What we can take from the Bushman way of life


Why James Suzman thinks we all should read his book:

If we judge a civilisation’s success by its endurance over time, then the Bushmen are the most successful society in human history. Their experience of modernity offers insight into many aspects of our lives, and clues as to how we might address some big sustainability questions for the future.

affluence without abundanceReview by Vivien Horler

Affluence without Abundance – the disappearing world of the Bushmen, by James Suzman (Bloomsbury/ Jonathan Ball)

This is an astonishing book of a scale which manages to address almost every issue faced by people today.

Yes, it is about Bushmen, in part, but it is also about economics, farming, patriarchy, and why we value work so highly.

Or, as James Suzman put it in an interview with the New York Times in July:
“When I set out to write it, I was thinking more in terms of doing a corrective on popular literature on the Bushmen. …As it evolved, it became more about big ideas: the origin of money, our sense of equality, our sense of time, and how these all integrate to create quite a sophisticated coherent view of our world, and in some ways quite a critical view. It shifted from being a far more localised book, an intimate insight into their world, and more into something that looked in a bigger way at some of the things that shaped our world.”

And if that – and the title – makes you think this book is stodgy and academic, you’d be wrong. It’s an engaging and accessible read which throws up scores of new ways of thinking about what we take for granted.

South African-born Suzman, an anthropologist and great-nephew of the politician Helen Suzman, spent about 20 years working among the Ju/’hoansi Bushmen of north-western Namibia. He is now based in Cambridge in the UK.

//Eng doing battle with cabbages and onions at Skoonheid in 1995. James Suzman

He starts the book with a conversation with //Eng, who was based at the Skoonheid Resettlement Camp. //Eng was a busy woman, always knitting or making ostrich shell jewellery or tending her vegetable garden.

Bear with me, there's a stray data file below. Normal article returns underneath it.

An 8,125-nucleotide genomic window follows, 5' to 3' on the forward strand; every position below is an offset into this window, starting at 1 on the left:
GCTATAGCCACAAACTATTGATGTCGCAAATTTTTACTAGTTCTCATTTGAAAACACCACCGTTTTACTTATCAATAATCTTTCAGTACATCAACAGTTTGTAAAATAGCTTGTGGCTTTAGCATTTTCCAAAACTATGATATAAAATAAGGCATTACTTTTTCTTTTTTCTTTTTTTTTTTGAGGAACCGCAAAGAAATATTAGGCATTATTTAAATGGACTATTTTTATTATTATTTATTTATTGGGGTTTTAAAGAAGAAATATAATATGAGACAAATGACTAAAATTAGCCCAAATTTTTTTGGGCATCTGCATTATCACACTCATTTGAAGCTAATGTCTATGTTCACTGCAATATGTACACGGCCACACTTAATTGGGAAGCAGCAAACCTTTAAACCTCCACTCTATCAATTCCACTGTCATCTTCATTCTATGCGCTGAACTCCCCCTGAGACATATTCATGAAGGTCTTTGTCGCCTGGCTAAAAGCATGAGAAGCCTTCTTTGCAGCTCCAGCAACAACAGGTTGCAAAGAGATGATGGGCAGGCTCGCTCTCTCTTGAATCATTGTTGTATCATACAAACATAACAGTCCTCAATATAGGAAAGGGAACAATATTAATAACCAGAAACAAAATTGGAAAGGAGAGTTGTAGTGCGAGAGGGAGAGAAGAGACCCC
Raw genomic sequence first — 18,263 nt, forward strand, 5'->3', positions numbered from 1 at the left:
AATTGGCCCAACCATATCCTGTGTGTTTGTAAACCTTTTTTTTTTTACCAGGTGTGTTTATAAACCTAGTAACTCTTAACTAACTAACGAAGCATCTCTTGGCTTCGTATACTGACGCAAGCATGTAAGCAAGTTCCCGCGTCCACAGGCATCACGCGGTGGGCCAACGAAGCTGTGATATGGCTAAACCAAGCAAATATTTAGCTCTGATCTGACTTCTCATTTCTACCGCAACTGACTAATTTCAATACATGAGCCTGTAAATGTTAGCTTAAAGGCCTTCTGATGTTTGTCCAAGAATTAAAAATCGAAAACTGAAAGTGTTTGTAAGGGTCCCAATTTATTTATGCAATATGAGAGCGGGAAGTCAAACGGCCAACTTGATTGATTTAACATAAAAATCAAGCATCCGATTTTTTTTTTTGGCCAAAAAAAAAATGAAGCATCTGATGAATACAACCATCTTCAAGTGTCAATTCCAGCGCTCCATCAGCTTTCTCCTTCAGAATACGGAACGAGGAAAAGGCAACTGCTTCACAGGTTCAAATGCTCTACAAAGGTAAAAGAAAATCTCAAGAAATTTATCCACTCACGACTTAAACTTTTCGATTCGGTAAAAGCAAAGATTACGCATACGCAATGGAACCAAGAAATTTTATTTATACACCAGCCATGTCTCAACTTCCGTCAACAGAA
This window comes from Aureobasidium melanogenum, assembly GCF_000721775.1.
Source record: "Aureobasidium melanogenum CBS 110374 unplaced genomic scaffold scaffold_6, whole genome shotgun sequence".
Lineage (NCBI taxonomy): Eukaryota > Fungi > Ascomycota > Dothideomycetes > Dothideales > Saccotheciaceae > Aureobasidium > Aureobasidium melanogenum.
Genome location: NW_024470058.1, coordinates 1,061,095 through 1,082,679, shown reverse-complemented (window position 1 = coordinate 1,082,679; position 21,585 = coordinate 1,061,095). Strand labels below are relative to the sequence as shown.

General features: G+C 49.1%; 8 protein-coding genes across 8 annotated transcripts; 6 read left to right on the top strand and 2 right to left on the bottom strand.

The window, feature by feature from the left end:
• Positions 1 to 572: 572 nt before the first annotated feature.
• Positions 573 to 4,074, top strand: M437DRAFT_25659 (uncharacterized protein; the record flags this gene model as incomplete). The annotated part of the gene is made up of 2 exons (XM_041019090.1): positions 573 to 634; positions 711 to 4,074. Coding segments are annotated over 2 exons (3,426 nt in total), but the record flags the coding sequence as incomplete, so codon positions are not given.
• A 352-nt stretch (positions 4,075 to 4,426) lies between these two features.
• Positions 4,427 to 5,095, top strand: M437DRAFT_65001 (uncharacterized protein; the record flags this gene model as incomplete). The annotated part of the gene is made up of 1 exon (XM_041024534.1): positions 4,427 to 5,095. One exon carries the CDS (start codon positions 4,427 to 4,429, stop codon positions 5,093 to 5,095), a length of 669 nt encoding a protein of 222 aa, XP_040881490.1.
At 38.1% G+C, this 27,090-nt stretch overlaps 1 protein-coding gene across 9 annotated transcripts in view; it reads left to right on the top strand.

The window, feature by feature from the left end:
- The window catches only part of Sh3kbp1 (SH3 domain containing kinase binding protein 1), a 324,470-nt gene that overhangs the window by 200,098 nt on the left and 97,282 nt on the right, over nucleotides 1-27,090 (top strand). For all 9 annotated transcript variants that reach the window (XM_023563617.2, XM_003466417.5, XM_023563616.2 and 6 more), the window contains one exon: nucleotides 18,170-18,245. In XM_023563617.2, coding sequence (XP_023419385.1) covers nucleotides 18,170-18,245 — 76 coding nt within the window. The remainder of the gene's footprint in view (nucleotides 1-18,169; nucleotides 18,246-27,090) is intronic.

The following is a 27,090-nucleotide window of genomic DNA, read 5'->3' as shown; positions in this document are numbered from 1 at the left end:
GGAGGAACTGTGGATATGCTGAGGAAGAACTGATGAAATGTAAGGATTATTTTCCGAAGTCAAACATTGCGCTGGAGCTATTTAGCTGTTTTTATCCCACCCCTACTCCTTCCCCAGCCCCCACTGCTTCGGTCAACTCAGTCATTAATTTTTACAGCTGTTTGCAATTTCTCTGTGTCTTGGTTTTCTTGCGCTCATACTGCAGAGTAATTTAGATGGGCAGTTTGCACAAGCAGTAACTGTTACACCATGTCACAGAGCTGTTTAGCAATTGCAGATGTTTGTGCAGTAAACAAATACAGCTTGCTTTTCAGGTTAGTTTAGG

She was orphaned young and brought up on a white farm to be a playmate to the farmer’s children. She was taught to clean the house, dust and polish, sew and iron.

She said her fellow Bushmen at Skoonheid were lazy, and all they did was complain, fight, and wait for the government food trucks to come.

“One day they will all die from hunger. But I will work to live… This is what I learned from the whites.”

Suzman thought //Eng was unfair. It was true that some Skoonheid people drank alcohol and fought among themselves. But today there were precious few opportunities for them.

And he says he saw in //Eng’s “lazy” neighbours “a trace of how their parents and grandparents had lived before the white settlers came…”

In 1966 Richard Borshay Lee, a young American anthropologist who had studied the Ju/’hoansi of the Kalahari, countered the accepted narrative about hunter-gathering societies living lives that were “nasty, brutish and short”. He told a conference in Chicago that they were able to make a good living from their environment by hunting and gathering wild fruits, nuts and vetgetables. They spent about 15 hours a week acquiring food, and possibly another 15 hours on domestic activities that could be classified as work.

And they were able to do this in one of the hostile landscapes in the world.

This was compared with the endless cyclical struggle of farmers in Namibia and elsewhere to tend and irrigate the land, sow and reap, and look after cattle. Hard work could lead to surplus if the farmer was lucky and the weather gods were kind, which could lead to wealth, which certainly led to inequality and resentment.

The success of the traditional Bushman way of life, Suzman says, was not simply based on their having had few needs which were easily satisfied. It was also dependent on the fact that no one was richer or more powerful than anyone else, and that their social relationships owed much to the need to avoid jealousy between individuals and groups.

And it was a way of life that was successful for something like 70 000 years.

But it is no longer viable, because farmers have seized the land that once made it possible, and the Bushmen have come into contact with people who clearly have so much more than they, which upsets the delicate control jealousy wielded.

Today, says Suzman, Bushman in places like Skoonheid have houses of varying quality, but mostly still live their lives in the open, using the house as a storeroom. Compare that with our houses, with bars on the windows and barbed wire on the fences, into which we retreat, protecting so jealously what we’ve spent all those hours working for.

But change is coming. Suzman told the New York Times that he believes that something fundamental in our world is shifting. “We have all these big new questions about sustainability, about whether the world can continue as it is. Looking back at how the most sustainable cultures in human history organise themselves might give us some idea of how to organise ourselves in the future.”

He ends the book with the thought: “It may well be that millennials – a group in the first world who have known nothing but abundance and who seem increasingly inclined to seek out work that they love rather than persuade themselves to learn to love the work they find – will lead the way…”

  • This review also appeared in Weekend Argus on Sunday December 10 2017


One thought on “What we can take from the Bushman way of life

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